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Canary Wharf: MMy Wood Wharf by Mercato Metropolitano set for the estate

Image of Mercato Metropolitano founder and CED Andrea Rasca

George Street facility will house traders selling pizza, gelato, beer and wine plus a jazz club

Mercato Metropolitano founder and CED Andrea Rasca – image James Perrin

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Andrea Rasca has two gifts. Spend even a little time with the founder and self-styled chief executive dreamer of Mercato Metropolitano and it’s not long before his talent for simplicity emerges. He can take a complex area like sustainability, for example, and cut through the crap, the greenwashing and the often tepid attempts by big corporations to polish their images.  

This feeds into his second gift – vision. Andrea can see potential, conceive of successful places that don’t yet exist. So it’s easy, sat in the sunshine on the meandering wooden benches stretching down to West India South Dock, for him to conjure a future where the waterside park becomes the most attractive destination for visitors to Canary Wharf.

The exquisitely finished boardwalk and the emerging residential community at the eastern end of the estate are two of the reasons his business has taken space in George Street to create MMy Wood Wharf, set to open later this summer.

To understand the potency of this opening, it’s important to look at where it’s coming from. In 2015, Andrea set up Mercato Metropolitano on the site of a former paper mill in Elephant And Castle. Today, the 45,000sq ft facility attracts millions of visitors every year and is host to more than 40 vendors, a micro brewery, a gin distillery, a jazz club and an extensive grocery. 

But it’s also an expression of Andrea’s goals and ideals. It’s a platform for small businesses to trade, but to do so they must fit in with MM’s sustainable economic model that strives to be socially responsible and an asset to the local community it operates in.

“I want to make food become the centre of our lives,” said Andrea. “We eat three times a day. It’s our first medicine. Food connects us to environmental issues, to farmers and to our health. There’s nothing more important. For the last 70 years, food has been treated like a normal commodity The big corporations have decided to sell us food regardless of the provenance or chemical content – they just want to make more money out of it.

“Five years ago I arrived at a point where I said: ‘I think I’ve got it, it’s enough for me. Why don’t we try to go back to how things were – this should be the normal state of things. There’s no genius here.

“With this model, we created a physical platform where we could allow small entrepreneurs and producers to operate without the hassle of rent, the business rates, things like that.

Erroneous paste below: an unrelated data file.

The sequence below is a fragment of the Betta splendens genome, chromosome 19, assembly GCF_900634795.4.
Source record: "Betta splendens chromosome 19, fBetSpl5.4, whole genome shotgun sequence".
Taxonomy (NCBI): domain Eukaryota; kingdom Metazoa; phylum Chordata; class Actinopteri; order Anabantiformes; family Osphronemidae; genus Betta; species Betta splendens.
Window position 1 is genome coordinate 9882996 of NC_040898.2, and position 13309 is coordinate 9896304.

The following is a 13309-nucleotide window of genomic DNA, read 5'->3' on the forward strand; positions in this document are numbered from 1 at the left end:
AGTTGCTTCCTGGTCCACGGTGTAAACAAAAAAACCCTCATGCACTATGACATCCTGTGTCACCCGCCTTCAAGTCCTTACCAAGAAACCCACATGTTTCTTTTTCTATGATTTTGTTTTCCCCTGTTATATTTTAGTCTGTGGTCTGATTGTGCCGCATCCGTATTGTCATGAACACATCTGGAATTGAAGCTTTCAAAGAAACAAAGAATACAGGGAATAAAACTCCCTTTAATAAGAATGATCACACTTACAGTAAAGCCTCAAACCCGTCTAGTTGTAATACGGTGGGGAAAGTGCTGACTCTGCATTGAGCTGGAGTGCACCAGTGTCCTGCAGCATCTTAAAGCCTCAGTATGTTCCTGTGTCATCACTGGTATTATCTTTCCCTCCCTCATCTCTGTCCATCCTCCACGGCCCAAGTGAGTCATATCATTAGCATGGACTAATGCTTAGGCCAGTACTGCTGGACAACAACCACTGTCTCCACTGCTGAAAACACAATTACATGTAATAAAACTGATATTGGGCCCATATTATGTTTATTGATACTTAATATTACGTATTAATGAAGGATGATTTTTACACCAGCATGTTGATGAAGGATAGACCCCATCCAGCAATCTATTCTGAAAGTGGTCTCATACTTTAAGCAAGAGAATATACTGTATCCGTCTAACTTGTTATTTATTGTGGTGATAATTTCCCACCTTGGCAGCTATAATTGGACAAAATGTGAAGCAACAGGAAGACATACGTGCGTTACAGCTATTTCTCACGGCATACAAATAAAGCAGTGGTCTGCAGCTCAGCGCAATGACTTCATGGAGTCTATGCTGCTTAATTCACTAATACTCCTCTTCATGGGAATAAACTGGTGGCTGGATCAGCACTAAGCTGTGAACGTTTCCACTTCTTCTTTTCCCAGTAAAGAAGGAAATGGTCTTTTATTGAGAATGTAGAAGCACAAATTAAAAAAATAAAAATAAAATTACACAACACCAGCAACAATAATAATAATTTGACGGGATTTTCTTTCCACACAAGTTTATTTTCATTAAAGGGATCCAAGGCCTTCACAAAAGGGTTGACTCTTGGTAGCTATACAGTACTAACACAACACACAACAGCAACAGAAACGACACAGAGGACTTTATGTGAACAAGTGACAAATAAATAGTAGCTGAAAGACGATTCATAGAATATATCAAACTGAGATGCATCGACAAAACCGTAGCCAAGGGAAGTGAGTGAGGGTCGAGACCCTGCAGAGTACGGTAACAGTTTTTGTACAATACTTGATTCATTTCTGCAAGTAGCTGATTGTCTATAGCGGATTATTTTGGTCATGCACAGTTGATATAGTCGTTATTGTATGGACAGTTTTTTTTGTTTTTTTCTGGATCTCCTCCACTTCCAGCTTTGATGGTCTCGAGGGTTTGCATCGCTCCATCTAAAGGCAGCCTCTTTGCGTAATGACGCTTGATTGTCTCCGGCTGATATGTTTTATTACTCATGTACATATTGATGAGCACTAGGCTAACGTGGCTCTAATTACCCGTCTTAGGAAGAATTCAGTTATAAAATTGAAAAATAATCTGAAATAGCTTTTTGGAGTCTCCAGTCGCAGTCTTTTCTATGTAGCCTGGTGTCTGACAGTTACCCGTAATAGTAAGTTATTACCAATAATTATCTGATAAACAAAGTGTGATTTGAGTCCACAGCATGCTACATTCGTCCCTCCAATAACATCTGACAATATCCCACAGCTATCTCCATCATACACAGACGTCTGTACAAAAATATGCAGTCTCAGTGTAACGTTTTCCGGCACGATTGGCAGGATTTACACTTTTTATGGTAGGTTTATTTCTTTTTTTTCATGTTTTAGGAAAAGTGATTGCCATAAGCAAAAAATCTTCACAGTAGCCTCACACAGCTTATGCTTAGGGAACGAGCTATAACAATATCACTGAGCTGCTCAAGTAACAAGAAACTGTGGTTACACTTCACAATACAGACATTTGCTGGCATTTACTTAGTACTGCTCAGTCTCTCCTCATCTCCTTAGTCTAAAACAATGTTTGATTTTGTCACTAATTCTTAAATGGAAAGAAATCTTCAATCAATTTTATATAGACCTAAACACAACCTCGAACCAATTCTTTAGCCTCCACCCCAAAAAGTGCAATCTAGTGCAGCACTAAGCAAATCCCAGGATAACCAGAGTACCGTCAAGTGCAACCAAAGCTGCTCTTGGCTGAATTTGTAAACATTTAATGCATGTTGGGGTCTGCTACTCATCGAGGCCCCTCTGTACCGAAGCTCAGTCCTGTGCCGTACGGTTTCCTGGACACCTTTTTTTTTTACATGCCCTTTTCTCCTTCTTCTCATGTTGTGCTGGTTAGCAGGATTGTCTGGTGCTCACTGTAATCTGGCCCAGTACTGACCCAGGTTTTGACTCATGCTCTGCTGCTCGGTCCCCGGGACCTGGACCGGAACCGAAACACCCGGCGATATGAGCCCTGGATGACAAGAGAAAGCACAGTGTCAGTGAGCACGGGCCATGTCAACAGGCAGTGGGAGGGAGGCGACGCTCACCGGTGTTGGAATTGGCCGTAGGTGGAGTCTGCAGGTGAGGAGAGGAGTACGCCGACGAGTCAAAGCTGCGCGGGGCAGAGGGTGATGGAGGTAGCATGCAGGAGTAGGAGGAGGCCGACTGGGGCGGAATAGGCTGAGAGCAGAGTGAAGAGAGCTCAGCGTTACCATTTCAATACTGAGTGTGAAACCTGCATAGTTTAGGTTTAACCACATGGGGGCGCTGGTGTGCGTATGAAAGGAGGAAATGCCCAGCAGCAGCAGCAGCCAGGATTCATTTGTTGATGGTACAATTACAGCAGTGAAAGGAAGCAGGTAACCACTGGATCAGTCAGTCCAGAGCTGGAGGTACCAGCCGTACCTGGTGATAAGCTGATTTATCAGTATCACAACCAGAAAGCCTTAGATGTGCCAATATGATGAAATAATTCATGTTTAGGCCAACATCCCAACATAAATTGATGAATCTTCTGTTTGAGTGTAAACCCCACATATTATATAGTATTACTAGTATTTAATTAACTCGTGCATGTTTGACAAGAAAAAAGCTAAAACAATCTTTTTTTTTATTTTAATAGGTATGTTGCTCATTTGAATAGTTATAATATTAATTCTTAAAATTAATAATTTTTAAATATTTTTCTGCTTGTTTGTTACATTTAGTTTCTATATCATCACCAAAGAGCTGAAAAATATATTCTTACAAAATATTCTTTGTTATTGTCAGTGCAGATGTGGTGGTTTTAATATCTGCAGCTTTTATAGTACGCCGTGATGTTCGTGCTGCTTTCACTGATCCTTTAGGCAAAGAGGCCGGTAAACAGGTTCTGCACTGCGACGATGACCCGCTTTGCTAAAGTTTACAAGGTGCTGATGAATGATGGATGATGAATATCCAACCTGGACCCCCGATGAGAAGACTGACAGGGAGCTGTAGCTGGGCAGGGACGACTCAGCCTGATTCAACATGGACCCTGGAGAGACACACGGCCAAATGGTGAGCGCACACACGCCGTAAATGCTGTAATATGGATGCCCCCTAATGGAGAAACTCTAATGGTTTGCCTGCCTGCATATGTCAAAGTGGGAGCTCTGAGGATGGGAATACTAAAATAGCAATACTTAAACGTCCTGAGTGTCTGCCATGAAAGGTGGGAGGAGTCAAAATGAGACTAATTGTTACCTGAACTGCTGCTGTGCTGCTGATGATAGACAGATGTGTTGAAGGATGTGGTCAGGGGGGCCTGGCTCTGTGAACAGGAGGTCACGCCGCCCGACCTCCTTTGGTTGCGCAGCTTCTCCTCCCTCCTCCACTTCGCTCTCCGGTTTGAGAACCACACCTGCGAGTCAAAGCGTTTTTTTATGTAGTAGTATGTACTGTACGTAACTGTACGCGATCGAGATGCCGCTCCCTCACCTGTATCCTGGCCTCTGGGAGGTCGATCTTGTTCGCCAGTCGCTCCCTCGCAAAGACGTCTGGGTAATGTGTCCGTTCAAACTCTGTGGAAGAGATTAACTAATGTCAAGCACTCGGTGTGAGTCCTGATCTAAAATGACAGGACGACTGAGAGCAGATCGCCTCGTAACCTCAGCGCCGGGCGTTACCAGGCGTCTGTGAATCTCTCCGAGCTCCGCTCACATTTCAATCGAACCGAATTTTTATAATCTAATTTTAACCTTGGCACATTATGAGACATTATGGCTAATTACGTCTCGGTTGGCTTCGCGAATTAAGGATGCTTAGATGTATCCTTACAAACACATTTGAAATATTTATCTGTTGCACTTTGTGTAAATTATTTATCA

“We would give everything to them and help them grow their businesses so they could concentrate on the food. That meant they had to align with our vision, our manifesto for sustainability and food as a human right, which means adequate food  – accessible nutritious and compatible with the local culture.

“We vet every single one of each business’ suppliers and they have to change if they don’t conform to our model.”

Having created a successful pilot in Milan, Andrea turned his attention to London, a city he’d been visiting since the age of 15, having struck a deal with his father that the cost of his trips to stay with a cosmopolitan family in Harrow-On-The-Hill would be covered so long as he was learning English. 

It was an arrangement that allowed him not only to indulge his passion for opera, musicals and jazz, but also to uncover the good things in the capital’s food scene at the time.

“I have always been attracted to London for the kind of soft power or energy that it has,” said Andrea. “So I decided I wanted to test my idea in one of the best markets in the world – for me, that was Borough Market.

“But on a trip to look for locations there was some misunderstanding about what I was looking for. I was being shown places where there was footfall from a marketing perspective.

“So I said I couldn’t care less – I didn’t need historical data because what I see is what is not yet there. I wanted to feel the vibe of a location for people’s needs they didn’t yet know they had.

“So when they showed me the Elephant And Castle site – an abandoned printing factory full of drug addicts – it was beautiful. I fell in love. I had a feeling, crazy, but it was there. So I told my friends I was going to do it, against all of their advice.”

Having opened in 2016 on a shoestring with Andrea and his friends doing much of the conversion work themselves, the first year saw MM rack up £9million in sales, more than doubling that in its third year with more than 4million visitors coming through the doors.

“We call it a circus now – food is very important, but it’s 50% and the other half is the atmosphere of artists, community and accessibility,” said Andrea. “We realised that somewhere like this could reach more people in a city like London.” 

MMy Wood Wharf is set to open later this year – image James Perrin

Which brings us to MMy Wood Wharf – the latest project – as Andrea expands across the capital, having already launched at a second site near Elephant and in a converted church in Mayfair. November is expected to see a 30-vendor venue open on the Redbridge Town Hall car park site in Ilford with seating for 600 people. But before that, his Canary Wharf venture will open its doors.